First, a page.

Federal appeals judges weigh fate of hundreds of Jan. 6 cases:
Hundreds of prosecutions in the Jan. 6, 2021, Capitol riot were hanging in the balance as a panel of federal judges on Monday debated the constitutionality of the Justice Department’s lead felony charge.
Here’s what is going on. Prosecutors have been getting convictions against January 6 insurrectionists under U.S.C. 1512 (c) (2) , which says:
“Whoever corruptly … obstructs, influences, or impedes any official proceeding or attempts to do so” has violated U.S.C. 1512 (c) (2) — and violating this statute is a felony that carries a penalty of up to 20 years in federal prison.”
Defense lawyers have been trying, so far without success, to throw out charges under this section of the U.S. Code by arguing (among other things) that it was not intended to apply to something like the January 6 attack.
Defense arguments focus on the legislative history and purpose of the statute. The law was enacted in 2002 after the Enron accounting fraud scandal. On Oct. 17, 2001, the Securities and Exchange Commission informed the Enron Corporation that it had initiated a formal inquiry into its accounting practices. Two days later, Enron’s accounting firm, Arthur Andersen, launched what prosecutors called a “wholesale destruction” of documents. Later, they defended the shredding of documents on the grounds that under the law as it then stood, destroying evidence was illegal only if an official proceeding was pending.
So Congress passed the Sarbanes-Oxley Act, which included the section on obstructing official proceedings, as a comprehensive revision of corporate accounting practices. Since then, the statutory language has been used to preserve evidence in investigations of white-collar crime and penalize those who destroy such evidence.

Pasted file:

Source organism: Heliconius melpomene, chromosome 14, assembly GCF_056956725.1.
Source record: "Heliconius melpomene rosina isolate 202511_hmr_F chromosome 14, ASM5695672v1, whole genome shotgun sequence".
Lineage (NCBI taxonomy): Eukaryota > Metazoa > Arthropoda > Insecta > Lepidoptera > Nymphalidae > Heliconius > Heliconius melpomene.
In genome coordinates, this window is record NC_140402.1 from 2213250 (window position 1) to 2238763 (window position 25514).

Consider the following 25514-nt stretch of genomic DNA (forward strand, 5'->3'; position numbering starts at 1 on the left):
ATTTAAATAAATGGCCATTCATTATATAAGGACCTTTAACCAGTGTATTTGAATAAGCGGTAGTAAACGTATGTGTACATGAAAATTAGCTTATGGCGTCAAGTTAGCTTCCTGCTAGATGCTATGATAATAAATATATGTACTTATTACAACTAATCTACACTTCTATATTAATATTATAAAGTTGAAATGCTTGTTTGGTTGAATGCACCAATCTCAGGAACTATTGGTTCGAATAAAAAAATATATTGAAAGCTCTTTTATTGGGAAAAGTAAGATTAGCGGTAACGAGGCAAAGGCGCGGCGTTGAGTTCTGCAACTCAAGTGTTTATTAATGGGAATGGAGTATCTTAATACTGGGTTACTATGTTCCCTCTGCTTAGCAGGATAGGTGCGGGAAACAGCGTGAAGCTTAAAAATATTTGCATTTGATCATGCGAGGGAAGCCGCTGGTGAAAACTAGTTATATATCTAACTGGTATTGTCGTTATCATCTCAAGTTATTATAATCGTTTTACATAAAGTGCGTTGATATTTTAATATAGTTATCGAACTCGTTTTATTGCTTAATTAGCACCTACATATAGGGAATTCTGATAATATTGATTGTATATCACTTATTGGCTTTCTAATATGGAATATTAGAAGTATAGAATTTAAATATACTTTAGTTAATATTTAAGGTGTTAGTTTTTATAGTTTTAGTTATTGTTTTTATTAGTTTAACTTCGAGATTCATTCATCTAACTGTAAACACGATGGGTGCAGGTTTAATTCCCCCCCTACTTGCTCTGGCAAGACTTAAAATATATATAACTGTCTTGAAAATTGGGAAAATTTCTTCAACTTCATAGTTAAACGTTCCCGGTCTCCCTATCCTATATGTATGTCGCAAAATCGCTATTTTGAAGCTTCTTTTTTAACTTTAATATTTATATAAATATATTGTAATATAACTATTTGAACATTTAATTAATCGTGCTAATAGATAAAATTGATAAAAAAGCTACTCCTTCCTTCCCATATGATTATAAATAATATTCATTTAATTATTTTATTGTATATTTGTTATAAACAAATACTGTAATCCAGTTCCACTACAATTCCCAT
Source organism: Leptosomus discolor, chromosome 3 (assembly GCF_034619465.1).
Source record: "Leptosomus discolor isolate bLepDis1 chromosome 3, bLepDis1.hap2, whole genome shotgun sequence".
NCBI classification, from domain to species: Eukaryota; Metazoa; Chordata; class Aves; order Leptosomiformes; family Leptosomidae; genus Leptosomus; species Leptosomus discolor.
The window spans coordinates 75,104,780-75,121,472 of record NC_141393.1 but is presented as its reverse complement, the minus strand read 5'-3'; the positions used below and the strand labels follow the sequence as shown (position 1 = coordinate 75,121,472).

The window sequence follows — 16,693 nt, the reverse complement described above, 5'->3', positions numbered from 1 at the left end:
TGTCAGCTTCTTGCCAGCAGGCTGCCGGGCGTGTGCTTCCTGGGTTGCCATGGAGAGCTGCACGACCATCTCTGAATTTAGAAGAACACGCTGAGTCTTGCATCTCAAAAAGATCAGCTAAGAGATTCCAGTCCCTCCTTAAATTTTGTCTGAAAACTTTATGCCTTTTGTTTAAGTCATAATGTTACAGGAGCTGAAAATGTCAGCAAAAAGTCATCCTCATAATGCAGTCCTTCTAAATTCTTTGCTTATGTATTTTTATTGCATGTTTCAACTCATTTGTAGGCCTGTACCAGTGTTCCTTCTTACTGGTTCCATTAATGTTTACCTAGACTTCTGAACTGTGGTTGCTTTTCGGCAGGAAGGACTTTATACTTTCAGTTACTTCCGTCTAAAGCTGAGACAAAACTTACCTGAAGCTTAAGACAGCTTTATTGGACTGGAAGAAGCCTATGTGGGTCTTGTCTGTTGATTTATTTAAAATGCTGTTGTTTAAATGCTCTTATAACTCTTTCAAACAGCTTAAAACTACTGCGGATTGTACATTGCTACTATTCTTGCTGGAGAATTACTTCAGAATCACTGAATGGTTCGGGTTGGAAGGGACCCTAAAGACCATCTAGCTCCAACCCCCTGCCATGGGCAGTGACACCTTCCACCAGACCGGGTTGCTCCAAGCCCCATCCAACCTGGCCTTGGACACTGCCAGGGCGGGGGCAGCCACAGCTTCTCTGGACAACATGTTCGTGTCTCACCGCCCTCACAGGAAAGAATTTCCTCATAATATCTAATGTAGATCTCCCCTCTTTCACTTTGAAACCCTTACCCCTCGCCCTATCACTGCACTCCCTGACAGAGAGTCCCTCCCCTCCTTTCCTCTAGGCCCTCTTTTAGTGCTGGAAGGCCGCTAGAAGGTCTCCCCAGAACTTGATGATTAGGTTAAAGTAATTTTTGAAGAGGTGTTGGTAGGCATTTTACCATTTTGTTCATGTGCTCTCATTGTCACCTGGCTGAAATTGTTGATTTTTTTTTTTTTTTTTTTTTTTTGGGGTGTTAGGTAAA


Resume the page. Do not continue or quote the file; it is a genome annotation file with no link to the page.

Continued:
Given this background, Jan. 6 defendants have argued that an “official proceeding” under this statute is limited to hearings where evidence is being presented, and facts or rights are being determined. The counting of electoral votes, they argue, was a “ceremonial and administrative event” and not an “official proceeding” under the law. Therefore, they argue, charges brought against the insurrectionists for obstructing the counting of electoral votes should be dismissed.
The defendants were mostly losing on these arguments in court. Now, as expected, they are raising these arguments on appeal. I expect they will lose, but you never know. Two of the justices on the panel felt there were problems with the defense reading of the statute and DOJ reading, so the appellate court may come up with something in between.
I would assume that anyone convicted of obstruction was also convicted of other offenses like trespass, so what the defendants are mostly hoping for is a reduction in prison sentences.
Prosecutors always knew that this would be challenged on appeal. Defense attorneys are allowed to challenge statutes. That’s what they do. Courts “consider” things. That’s also what they do. (And they often get it wrong.)
Someone on Mastodon responded with this:
All challenges? what about ones made in bad faith to weaponize the system against victims? what we see Trump and his allies do time and again.
The legal standard is that lawyers can bring challenges as long as they are not frivolous. This means almost anything goes, and it’s up to the court to decide whether the challenge has merit.
When I brought appeals on behalf of indigents, some people told me I was wasting state resources on unworthy people or people who were obviously guilty. The thing about procedure is that it has to apply equally to all people, those you like and those you don’t like, those you think are guilty, and those you think are getting a bad rap because they’re poor and everything is stacked against them (like my clients.)
Defense lawyers have a duty to their clients. If they don’t offer a robust defense, they’re actually in violation of their ethical obligation.
Now I’ll jump up on my soapbox and address the: “Why hasn’t Trump been indicted yet and thrown into prison when we all know he is guilty?” crowd.
It isn’t so easy, and it isn’t meant to be. Indictments are just the beginning. You can count on objections, motions, a nail-biting trial, jurors who may secretly be MAGA fanatics, appeals, etc. It’s not like in the movies. In real life, it’s a long, harrowing process.
Speaking of long, harrowing processes, I updated my FAQ page to include the most recent events. (Updates are in red.)
Multi-tasking: Sunbathing while making sure nobody comes through the door.